I would not trust a Buddha who did not dance in bliss at the chaos around him. A meditating Buddha may tell us the cause of suffering, but he himself only becomes neutral to it. We must step beyond the shadow of simply being content and neutral to loving all change and chaos in life. Chaos and suffering are simply manifestions of the constant change of the cosmos within our minds, and once we recognize this, they no longer become imposing dark forces, but just part of the beautiful dance of uncertainty and creation around us.

The Buddha may have learned how to stop frowning, but he never learned how to laugh. You may empty a bucket of sludge and be able to see the reflective bottom, but what use is an empty bucket? We must fill it with a love that cannot be tainted with suffering and desire, because we must fill it with the love and fascination of suffering and chaos itself.

Quote:

Bathing in the glow of meaningless chaos is total nihilsm and an extreme form lacking in responsibilty for ones actions.




You say this as if it were a bad thing. We can never know anything beyond our perception, so what isn't objectively meaningless? Even the concept of objectiveness is itself a delusional subjective response to our ignorance.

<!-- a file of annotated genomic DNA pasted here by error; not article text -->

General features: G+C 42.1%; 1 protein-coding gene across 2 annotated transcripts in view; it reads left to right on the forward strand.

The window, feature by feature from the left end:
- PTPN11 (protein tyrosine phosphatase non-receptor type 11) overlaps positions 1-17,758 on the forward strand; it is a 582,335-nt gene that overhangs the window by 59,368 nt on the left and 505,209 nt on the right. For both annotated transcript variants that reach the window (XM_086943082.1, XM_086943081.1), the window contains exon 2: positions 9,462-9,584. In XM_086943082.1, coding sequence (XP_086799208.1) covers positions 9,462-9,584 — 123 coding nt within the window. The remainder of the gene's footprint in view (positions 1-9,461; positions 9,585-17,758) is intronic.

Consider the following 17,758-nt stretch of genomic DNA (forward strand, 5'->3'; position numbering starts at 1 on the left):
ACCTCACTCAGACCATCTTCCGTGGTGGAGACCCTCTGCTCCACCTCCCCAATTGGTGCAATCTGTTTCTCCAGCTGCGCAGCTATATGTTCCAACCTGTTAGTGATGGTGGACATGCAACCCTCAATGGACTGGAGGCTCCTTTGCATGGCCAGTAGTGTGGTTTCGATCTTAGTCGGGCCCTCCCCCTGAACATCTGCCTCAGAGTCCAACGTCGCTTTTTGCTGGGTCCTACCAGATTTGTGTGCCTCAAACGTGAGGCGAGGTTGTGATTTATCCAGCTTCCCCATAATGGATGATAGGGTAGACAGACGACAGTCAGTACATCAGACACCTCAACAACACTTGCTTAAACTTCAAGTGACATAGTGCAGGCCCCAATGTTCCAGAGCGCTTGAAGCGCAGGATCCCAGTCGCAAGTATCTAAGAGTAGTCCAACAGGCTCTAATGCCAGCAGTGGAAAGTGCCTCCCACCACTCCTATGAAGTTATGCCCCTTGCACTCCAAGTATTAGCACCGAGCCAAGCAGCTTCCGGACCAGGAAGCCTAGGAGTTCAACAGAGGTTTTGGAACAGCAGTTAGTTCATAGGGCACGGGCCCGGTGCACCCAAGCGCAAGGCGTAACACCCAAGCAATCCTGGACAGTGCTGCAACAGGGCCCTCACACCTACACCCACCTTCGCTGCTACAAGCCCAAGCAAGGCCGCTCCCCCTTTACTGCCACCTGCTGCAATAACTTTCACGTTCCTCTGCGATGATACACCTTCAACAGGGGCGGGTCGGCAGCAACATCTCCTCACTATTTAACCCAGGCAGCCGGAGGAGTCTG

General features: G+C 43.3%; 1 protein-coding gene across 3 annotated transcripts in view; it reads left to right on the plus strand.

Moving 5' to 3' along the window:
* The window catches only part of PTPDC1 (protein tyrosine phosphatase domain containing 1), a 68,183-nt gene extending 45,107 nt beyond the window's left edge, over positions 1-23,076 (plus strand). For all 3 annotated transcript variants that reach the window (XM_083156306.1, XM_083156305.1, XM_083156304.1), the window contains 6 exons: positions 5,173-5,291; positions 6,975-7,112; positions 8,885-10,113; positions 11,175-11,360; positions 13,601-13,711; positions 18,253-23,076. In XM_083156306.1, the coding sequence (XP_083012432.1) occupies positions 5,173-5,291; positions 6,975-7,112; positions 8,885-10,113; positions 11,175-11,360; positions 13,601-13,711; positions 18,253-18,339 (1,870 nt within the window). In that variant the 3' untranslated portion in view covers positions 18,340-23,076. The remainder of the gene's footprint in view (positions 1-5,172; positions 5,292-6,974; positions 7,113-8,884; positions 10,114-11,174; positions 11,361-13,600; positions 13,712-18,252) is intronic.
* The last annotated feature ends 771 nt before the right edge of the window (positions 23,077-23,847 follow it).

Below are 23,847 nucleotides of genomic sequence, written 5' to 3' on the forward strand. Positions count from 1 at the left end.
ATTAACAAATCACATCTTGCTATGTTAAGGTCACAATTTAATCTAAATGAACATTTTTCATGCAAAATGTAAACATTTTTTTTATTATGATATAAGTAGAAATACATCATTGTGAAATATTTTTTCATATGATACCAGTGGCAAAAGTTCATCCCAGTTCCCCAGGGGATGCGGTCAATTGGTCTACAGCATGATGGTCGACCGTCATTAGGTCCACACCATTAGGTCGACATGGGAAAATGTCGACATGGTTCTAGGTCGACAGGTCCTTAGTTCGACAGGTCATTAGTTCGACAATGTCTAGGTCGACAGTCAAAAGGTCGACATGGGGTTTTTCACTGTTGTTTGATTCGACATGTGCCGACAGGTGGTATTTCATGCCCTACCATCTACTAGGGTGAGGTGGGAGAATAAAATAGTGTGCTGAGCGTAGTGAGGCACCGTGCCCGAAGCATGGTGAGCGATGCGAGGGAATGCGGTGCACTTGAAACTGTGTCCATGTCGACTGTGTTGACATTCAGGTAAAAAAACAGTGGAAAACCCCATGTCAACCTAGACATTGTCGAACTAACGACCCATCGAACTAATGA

What is responsibility? If you mean remorse for one's actions, purposely filling yourself with suffering over something you once did, that's only creating more stupidity and ignorance within your mind. Your actions are simply part of the dance of meaninglessness and chaos around us, and our religious justifications for them are nothing more than painful delusions that chaos will wipe away.

Quote:

The fact is that the realization of emptiness/inifinty gives life meaning becuase we know the nature of life and our minds, so we are free from the suffering of our delusional perception of reality. True Nirvana is freedom from suffering. The Buddha was never some icon of worship, the statues of the Buddha are just symbols which represent our own enligthened nature, he is never viewed as some Godlike being to be worshiped, the statues serve only as a reminder of the potential of a human being to become fully awake.




We know the nature of life? That is, of course, a mass delusion. We can never objectively know anything besides that which our personal perception has shown us, that our bias egos have thought of, so it is impossible to know anything besides our bias and illusions. Take away all sight, all sound, all thoughts, and what do you have?